»I thought I’d have a better life this way«

Mai-Demonstration. Leipzig, 1988 © Bundesarchiv Bild 183-1989-0501-016 / Fotograf: Friedrich Gahlbeck


“Minds of their own: Migrants in the GDR” is a multimedia web documentary that tells the stories of migrants who came to the German Democratic Republic (GDR) as contract workers, students, or political emigrants, and and how they held their own in the new society. People from Ethiopia, Chile, Mozambique, Turkey, and Vietnam discuss their experiences and struggles. The documentary also includes documents from GDR authorities, images, and introductory texts to give a fuller picture of what migration was like in the GDR.
Mai-Phuong Kollath, Pham Thi Hoài, Nguyen Do Thinh, Ibraimo Alberto, Orquídea Chongo, Alemayehu Gebissa, Carlos Medina, and Kadriye Karcı talk about their arrival in the GDR.

The majority of those who migrated to the GDR were young. They came as students, foreign workers, or trainees. Often, they came from countries that were socialist allies of the GDR, such as Vietnam, Mozambique, Cuba, and Angola. The governments of these countries sent them as delegates to the GDR so that they could return to contribute to the development of their home county once qualified. Other migrants were taken in by the GDR as political exiles. All of them came with their own hopes and fears, and were full of expectations about their future in a foreign country.

BruderlandIn the GDR, the member states of the Warsaw Pact were called “Sozialistische Bruderländer” - socialist brother states. The Warsaw Pact was a military alliance between the Soviet Union, the GDR, Bulgaria, the CSSR, Poland, Romania, Hungary, and until 1968 also Albania. As members of the Council for Mutual Economic Assistance, Vietnam, Cuba and Mozambique were also called “Bruderländer”.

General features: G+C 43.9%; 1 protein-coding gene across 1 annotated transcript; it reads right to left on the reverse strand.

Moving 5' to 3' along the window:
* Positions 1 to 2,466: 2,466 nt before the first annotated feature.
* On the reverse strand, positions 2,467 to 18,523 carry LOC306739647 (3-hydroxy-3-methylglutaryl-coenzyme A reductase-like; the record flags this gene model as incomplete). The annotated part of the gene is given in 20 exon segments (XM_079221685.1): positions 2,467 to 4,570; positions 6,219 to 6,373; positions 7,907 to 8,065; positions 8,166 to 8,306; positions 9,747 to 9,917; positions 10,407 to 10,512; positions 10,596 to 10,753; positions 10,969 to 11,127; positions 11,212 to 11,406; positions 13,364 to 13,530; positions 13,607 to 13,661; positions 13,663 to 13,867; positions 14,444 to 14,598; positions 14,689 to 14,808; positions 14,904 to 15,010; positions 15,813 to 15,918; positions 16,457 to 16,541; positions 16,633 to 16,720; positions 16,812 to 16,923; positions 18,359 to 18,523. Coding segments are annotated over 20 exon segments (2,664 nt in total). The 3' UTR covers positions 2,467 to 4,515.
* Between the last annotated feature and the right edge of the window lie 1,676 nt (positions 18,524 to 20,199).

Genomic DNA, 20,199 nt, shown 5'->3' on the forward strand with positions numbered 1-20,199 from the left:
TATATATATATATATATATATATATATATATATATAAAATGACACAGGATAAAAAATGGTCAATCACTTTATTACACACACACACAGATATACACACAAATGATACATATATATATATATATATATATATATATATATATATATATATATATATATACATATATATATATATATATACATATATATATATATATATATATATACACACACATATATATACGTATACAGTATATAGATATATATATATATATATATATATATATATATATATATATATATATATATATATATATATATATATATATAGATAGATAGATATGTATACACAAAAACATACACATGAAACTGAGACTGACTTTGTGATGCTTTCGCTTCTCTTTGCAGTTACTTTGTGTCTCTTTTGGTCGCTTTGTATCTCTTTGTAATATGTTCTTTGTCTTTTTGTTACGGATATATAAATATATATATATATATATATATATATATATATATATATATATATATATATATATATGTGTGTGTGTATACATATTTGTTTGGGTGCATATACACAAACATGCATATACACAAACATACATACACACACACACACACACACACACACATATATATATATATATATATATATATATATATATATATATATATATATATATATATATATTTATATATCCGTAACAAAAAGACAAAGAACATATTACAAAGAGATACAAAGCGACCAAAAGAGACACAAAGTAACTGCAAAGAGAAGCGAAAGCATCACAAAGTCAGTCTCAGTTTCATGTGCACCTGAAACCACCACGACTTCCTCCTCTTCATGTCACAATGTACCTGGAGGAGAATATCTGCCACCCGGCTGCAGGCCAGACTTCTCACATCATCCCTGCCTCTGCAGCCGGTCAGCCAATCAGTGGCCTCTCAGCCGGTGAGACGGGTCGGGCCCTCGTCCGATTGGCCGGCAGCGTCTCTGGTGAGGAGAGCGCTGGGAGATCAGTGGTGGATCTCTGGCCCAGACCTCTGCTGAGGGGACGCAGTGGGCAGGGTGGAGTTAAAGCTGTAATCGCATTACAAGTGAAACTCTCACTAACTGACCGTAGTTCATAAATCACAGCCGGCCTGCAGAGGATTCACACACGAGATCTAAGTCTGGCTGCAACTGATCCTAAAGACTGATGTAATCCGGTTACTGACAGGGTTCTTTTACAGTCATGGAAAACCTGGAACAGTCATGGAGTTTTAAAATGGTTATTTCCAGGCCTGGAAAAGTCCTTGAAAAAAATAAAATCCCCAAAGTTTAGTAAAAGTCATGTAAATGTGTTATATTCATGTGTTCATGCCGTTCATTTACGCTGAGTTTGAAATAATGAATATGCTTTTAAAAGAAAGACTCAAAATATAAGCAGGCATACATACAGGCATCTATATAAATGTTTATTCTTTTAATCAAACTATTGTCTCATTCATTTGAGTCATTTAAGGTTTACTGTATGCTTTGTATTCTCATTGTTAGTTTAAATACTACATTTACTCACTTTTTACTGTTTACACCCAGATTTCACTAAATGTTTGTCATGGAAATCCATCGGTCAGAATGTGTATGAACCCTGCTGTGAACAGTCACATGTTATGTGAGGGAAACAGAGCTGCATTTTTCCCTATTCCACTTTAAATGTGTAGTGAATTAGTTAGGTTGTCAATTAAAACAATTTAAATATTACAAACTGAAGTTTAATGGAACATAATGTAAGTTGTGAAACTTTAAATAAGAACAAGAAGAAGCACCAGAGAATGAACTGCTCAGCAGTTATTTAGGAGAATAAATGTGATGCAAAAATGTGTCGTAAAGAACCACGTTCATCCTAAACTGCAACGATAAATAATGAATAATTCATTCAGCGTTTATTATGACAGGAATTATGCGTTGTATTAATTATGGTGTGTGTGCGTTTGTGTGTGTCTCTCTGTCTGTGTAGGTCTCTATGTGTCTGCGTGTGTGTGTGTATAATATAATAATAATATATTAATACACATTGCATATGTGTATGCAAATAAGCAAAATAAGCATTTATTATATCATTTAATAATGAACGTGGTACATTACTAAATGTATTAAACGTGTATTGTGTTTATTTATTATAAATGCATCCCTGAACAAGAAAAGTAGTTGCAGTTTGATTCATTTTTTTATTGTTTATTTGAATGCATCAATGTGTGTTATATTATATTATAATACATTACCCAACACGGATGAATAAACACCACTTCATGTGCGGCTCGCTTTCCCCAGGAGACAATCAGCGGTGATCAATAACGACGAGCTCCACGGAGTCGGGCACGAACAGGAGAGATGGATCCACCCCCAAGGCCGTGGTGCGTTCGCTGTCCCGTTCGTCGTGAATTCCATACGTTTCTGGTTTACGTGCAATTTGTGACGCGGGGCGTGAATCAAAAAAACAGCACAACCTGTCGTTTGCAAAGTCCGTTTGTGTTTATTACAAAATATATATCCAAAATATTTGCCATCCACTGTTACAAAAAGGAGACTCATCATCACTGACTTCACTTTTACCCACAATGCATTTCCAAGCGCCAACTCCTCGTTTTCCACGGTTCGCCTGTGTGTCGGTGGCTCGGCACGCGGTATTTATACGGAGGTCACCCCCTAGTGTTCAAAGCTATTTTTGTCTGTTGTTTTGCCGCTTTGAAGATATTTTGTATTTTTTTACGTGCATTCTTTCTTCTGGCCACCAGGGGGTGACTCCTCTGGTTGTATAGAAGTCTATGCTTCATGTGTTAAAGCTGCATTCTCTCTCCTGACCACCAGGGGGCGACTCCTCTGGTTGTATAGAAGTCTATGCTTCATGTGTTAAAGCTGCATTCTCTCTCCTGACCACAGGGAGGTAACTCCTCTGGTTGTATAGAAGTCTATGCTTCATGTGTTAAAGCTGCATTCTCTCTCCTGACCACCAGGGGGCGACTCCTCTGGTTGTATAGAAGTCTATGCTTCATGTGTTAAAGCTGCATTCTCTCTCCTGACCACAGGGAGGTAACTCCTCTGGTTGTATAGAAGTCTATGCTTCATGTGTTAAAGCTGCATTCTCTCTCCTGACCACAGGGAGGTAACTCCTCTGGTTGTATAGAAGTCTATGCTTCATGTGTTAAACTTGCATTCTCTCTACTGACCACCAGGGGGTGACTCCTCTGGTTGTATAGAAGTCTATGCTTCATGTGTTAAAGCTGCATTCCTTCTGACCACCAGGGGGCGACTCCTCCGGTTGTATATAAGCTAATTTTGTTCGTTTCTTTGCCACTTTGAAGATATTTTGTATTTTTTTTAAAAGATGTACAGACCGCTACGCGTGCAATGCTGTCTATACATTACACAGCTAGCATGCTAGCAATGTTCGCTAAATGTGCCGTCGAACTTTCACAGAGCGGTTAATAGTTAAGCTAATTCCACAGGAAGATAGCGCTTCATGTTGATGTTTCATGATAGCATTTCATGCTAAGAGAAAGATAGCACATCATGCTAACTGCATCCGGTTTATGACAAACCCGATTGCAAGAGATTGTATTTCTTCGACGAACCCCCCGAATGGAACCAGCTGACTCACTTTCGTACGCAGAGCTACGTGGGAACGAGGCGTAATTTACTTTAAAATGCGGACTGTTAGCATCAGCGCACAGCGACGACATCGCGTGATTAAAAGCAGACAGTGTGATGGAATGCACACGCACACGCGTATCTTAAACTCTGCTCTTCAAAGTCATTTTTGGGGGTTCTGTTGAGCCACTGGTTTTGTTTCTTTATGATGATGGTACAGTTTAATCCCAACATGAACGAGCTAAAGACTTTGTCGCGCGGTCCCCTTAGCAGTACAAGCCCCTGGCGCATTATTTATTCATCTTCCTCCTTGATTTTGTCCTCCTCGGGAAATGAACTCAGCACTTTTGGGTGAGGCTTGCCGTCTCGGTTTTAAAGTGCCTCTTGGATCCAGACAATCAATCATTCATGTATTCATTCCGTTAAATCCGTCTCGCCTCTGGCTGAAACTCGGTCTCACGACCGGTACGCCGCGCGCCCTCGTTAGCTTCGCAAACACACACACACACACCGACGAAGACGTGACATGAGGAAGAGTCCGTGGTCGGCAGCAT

The experience of individual migrants in the GDR depended on where they came from, whether they came as a student, worker, or political exile, and when they arrived. Governments affiliated with the GDR and solidarity committees in the GDR itself had been sending selected students as delegates for higher education since the 1950s. Any student who received one of these coveted places did not have to pay tuition fees, and most also received a GDR scholarship. Political exiles were offered asylum and support in the GDR if doing so was in line with the GDR’s interests. Some persecuted communists from non-socialist countries also lived in hiding there.

Workers Wanted

Most migrants who lived in the GDR came as workers, as agreed upon in bilateral treaties with their home country. They too were promised occupational training “in the processes of production” and were employed in factories to combat labour shortages in the GDR. Of all migrants to the “workers’ and peasants’ state”, as the GDR portrayed itself, they experienced the worst conditions.

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Routes to the GDR

The GDR was a popular destination for many people from poor countries. But how did they get there?